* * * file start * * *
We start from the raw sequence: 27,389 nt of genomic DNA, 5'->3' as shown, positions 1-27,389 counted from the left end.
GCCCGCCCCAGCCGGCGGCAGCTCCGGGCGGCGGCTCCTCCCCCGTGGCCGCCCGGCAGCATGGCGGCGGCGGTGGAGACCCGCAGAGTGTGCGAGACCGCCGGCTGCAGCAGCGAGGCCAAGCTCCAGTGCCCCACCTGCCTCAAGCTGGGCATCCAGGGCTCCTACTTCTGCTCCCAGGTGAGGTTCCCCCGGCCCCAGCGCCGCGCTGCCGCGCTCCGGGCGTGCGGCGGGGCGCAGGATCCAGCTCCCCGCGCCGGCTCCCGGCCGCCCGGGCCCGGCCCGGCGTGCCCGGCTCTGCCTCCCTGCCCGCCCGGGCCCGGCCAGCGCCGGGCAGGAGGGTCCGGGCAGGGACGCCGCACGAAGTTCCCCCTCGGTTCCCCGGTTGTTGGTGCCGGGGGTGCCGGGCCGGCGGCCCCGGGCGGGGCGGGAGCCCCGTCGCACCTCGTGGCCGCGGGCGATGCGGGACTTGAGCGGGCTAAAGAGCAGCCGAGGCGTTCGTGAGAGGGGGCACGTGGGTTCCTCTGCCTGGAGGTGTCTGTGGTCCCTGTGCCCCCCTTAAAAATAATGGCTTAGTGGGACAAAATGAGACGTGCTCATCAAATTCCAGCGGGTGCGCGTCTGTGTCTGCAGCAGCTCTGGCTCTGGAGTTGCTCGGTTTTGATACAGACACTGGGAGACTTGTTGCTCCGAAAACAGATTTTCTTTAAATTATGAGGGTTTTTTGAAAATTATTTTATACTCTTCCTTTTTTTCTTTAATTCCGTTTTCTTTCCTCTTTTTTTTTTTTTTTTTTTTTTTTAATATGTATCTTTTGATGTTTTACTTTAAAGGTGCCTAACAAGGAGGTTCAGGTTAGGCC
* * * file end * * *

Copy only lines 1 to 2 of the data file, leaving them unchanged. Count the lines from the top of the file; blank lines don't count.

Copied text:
We start from the raw sequence: 27,389 nt of genomic DNA, 5'->3' as shown, positions 1-27,389 counted from the left end.
GCCCGCCCCAGCCGGCGGCAGCTCCGGGCGGCGGCTCCTCCCCCGTGGCCGCCCGGCAGCATGGCGGCGGCGGTGGAGACCCGCAGAGTGTGCGAGACCGCCGGCTGCAGCAGCGAGGCCAAGCTCCAGTGCCCCACCTGCCTCAAGCTGGGCATCCAGGGCTCCTACTTCTGCTCCCAGGTGAGGTTCCCCCGGCCCCAGCGCCGCGCTGCCGCGCTCCGGGCGTGCGGCGGGGCGCAGGATCCAGCTCCCCGCGCCGGCTCCCGGCCGCCCGGGCCCGGCCCGGCGTGCCCGGCTCTGCCTCCCTGCCCGCCCGGGCCCGGCCAGCGCCGGGCAGGAGGGTCCGGGCAGGGACGCCGCACGAAGTTCCCCCTCGGTTCCCCGGTTGTTGGTGCCGGGGGTGCCGGGCCGGCGGCCCCGGGCGGGGCGGGAGCCCCGTCGCACCTCGTGGCCGCGGGCGATGCGGGACTTGAGCGGGCTAAAGAGCAGCCGAGGCGTTCGTGAGAGGGGGCACGTGGGTTCCTCTGCCTGGAGGTGTCTGTGGTCCCTGTGCCCCCCTTAAAAATAATGGCTTAGTGGGACAAAATGAGACGTGCTCATCAAATTCCAGCGGGTGCGCGTCTGTGTCTGCAGCAGCTCTGGCTCTGGAGTTGCTCGGTTTTGATACAGACACTGGGAGACTTGTTGCTCCGAAAACAGATTTTCTTTAAATTATGAGGGTTTTTTGAAAATTATTTTATACTCTTCCTTTTTTTCTTTAATTCCGTTTTCTTTCCTCTTTTTTTTTTTTTTTTTTTTTTTTAATATGTATCTTTTGATGTTTTACTTTAAAGGTGCCTAACAAGGAGGTTCAGGTTAGGCC